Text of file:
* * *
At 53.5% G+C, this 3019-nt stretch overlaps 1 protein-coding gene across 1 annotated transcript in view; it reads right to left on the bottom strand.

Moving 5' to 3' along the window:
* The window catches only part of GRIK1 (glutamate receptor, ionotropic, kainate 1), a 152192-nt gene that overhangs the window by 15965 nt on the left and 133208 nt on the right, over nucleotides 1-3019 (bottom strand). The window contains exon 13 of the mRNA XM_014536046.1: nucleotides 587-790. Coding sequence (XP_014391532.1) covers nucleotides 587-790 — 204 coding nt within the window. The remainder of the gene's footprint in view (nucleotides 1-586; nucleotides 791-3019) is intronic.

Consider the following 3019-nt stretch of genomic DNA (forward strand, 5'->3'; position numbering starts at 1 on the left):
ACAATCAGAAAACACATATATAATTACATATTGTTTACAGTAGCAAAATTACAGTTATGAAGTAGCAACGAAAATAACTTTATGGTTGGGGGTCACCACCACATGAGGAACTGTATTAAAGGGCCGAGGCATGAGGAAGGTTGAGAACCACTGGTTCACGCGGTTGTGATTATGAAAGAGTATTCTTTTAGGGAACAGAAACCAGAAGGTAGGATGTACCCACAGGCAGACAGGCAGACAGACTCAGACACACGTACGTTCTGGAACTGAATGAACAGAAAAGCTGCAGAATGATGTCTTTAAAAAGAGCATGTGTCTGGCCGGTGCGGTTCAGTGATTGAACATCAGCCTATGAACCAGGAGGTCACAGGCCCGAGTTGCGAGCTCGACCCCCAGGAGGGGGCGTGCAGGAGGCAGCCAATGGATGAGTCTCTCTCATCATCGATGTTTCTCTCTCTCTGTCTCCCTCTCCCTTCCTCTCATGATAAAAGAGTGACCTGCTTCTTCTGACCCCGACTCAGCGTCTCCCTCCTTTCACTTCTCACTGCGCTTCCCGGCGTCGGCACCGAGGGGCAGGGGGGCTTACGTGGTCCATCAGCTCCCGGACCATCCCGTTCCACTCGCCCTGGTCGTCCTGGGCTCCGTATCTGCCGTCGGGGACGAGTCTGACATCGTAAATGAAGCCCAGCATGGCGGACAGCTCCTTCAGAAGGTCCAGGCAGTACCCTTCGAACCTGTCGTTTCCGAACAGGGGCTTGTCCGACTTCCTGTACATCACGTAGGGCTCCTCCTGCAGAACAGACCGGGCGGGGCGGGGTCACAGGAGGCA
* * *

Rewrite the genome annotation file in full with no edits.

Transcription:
At 53.5% G+C, this 3019-nt stretch overlaps 1 protein-coding gene across 1 annotated transcript in view; it reads right to left on the bottom strand.

Moving 5' to 3' along the window:
* The window catches only part of GRIK1 (glutamate receptor, ionotropic, kainate 1), a 152192-nt gene that overhangs the window by 15965 nt on the left and 133208 nt on the right, over nucleotides 1-3019 (bottom strand). The window contains exon 13 of the mRNA XM_014536046.1: nucleotides 587-790. Coding sequence (XP_014391532.1) covers nucleotides 587-790 — 204 coding nt within the window. The remainder of the gene's footprint in view (nucleotides 1-586; nucleotides 791-3019) is intronic.

Consider the following 3019-nt stretch of genomic DNA (forward strand, 5'->3'; position numbering starts at 1 on the left):
ACAATCAGAAAACACATATATAATTACATATTGTTTACAGTAGCAAAATTACAGTTATGAAGTAGCAACGAAAATAACTTTATGGTTGGGGGTCACCACCACATGAGGAACTGTATTAAAGGGCCGAGGCATGAGGAAGGTTGAGAACCACTGGTTCACGCGGTTGTGATTATGAAAGAGTATTCTTTTAGGGAACAGAAACCAGAAGGTAGGATGTACCCACAGGCAGACAGGCAGACAGACTCAGACACACGTACGTTCTGGAACTGAATGAACAGAAAAGCTGCAGAATGATGTCTTTAAAAAGAGCATGTGTCTGGCCGGTGCGGTTCAGTGATTGAACATCAGCCTATGAACCAGGAGGTCACAGGCCCGAGTTGCGAGCTCGACCCCCAGGAGGGGGCGTGCAGGAGGCAGCCAATGGATGAGTCTCTCTCATCATCGATGTTTCTCTCTCTCTGTCTCCCTCTCCCTTCCTCTCATGATAAAAGAGTGACCTGCTTCTTCTGACCCCGACTCAGCGTCTCCCTCCTTTCACTTCTCACTGCGCTTCCCGGCGTCGGCACCGAGGGGCAGGGGGGCTTACGTGGTCCATCAGCTCCCGGACCATCCCGTTCCACTCGCCCTGGTCGTCCTGGGCTCCGTATCTGCCGTCGGGGACGAGTCTGACATCGTAAATGAAGCCCAGCATGGCGGACAGCTCCTTCAGAAGGTCCAGGCAGTACCCTTCGAACCTGTCGTTTCCGAACAGGGGCTTGTCCGACTTCCTGTACATCACGTAGGGCTCCTCCTGCAGAACAGACCGGGCGGGGCGGGGTCACAGGAGGCA